I have been in the mental health field for ten years and I notice a lot of things women do and do well. Most females put themselves last when it comes to self-care. For some women, they are the sole provider for their family. Women who are married may seem to have it easy but they still have to be a wife to their husband and pick up any slack their spouse may leave behind. When women come into the psychiatric facility, it’s often I hear them say, “I came here to get a break from home.” They want to shut the noise of hearing their name being called throughout the day, and want to learn how to focus on themselves for once. Some women are so used to taking care of others that they do not know how to put themselves first or have forgotten what that means.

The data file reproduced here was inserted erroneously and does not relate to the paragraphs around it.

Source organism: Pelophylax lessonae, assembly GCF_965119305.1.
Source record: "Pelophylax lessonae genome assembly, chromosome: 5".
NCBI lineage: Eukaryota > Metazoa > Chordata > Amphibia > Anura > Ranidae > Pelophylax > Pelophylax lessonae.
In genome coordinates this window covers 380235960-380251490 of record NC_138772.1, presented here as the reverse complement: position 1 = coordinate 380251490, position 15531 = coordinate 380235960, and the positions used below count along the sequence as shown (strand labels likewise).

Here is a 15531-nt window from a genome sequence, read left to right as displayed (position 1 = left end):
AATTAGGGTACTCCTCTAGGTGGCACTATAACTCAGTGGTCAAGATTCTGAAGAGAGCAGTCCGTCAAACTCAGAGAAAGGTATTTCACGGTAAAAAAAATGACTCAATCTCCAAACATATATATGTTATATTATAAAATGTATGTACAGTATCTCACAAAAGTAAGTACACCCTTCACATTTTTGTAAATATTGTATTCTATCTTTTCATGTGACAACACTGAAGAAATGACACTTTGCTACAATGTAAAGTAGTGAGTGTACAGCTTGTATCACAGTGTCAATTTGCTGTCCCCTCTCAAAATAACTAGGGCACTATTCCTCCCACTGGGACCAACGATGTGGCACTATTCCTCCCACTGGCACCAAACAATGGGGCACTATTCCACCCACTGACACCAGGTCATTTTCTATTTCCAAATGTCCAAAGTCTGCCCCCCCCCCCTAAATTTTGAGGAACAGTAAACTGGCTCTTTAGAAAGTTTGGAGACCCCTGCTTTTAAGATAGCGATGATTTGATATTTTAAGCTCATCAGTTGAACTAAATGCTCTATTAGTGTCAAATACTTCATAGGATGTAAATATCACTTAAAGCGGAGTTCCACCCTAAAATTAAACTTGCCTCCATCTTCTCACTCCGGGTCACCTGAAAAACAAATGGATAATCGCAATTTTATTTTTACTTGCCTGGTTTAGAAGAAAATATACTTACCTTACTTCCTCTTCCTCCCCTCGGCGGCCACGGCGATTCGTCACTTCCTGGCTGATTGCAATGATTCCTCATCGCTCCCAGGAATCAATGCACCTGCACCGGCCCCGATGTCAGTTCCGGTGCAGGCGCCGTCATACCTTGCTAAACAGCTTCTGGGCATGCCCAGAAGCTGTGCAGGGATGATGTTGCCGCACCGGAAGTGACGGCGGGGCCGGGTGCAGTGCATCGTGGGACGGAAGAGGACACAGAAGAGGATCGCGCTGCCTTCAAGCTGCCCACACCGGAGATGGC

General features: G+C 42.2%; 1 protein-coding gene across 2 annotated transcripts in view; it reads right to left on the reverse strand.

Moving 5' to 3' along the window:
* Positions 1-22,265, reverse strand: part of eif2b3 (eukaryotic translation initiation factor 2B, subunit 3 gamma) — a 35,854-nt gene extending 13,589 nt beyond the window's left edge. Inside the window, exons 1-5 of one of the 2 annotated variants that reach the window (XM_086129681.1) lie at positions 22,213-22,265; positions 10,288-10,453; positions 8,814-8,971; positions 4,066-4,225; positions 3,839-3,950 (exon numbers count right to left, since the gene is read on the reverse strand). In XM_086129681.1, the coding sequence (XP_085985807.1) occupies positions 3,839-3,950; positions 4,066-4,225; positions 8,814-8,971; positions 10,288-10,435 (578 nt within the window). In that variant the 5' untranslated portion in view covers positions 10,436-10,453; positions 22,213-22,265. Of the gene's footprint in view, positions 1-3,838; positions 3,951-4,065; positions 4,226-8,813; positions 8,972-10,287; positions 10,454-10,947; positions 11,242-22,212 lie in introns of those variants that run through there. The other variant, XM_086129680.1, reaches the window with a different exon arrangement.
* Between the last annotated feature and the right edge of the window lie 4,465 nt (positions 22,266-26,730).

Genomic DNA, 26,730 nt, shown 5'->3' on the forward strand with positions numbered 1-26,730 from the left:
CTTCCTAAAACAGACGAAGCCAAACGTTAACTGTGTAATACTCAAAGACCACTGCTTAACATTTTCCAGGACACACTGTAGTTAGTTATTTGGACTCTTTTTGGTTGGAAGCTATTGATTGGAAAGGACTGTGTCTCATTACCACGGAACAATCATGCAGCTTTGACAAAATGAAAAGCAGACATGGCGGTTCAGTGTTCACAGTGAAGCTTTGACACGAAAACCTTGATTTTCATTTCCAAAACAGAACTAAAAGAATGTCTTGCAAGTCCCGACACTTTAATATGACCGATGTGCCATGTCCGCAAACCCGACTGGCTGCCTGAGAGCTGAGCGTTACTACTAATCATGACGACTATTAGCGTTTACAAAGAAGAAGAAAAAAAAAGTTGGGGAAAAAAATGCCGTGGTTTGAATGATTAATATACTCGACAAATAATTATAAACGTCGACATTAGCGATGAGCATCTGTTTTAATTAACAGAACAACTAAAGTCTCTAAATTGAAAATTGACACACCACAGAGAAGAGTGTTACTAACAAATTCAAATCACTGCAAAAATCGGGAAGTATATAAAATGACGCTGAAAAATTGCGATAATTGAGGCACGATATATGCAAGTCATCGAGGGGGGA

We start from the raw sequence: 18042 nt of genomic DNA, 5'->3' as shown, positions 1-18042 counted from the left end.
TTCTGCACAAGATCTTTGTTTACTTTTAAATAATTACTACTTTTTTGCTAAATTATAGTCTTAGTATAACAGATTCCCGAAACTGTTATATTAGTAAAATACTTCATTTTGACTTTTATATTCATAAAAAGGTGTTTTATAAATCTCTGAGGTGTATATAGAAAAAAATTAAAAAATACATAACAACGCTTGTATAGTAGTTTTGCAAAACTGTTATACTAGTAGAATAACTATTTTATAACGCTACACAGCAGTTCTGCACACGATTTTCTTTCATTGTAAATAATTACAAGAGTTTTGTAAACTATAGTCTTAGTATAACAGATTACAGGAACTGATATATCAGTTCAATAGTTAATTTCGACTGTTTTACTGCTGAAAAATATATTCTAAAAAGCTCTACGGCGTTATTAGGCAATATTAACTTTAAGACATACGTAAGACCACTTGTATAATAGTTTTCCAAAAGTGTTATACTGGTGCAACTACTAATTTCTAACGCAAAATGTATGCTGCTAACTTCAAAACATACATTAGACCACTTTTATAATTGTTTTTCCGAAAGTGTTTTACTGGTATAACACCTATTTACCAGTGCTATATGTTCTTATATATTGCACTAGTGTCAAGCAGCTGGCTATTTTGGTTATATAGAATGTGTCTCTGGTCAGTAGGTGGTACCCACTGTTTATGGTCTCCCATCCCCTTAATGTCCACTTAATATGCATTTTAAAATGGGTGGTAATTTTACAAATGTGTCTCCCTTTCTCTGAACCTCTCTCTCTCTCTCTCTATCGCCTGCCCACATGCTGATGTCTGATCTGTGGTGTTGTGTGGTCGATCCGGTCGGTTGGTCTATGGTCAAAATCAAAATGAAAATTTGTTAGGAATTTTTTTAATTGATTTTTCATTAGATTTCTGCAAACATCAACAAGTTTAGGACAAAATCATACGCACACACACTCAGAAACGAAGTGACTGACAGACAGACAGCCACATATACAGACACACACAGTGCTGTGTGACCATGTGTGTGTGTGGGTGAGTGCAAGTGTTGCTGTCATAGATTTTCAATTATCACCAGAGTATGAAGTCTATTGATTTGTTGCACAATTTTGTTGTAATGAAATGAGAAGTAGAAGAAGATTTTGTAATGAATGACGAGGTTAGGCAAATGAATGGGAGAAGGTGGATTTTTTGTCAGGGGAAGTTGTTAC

I also talk to young women (ages 21-33) who feel alone and don’t know where life is going to take them. This uncertainty leads to depression, anxiety, and many other mental disorders. They don’t have a love life or they feel unattractive because they believe their bodies are not “accepted”. Being a woman is difficult, society places a lot of demands when all people want to do is be accepted. We have to change what a “perfect body” looks like because it is killing people in our society. A lot of women come into a psychiatric facility wanting to commit suicide because they are not accepted and appear to be “unfit.” It frustrates me when I witness this first hand. I question who are “they” and why do “they” matter? I don’t think anyone had the answer to that question. We all struggle with body image. If you talk to any woman you will hear them complain about something they do not like about themselves. Some may say their arms are flabby or they don’t like their hair, or their legs are too long, etc. I am sure you are nodding your head because there are some things you may not like about yourself too!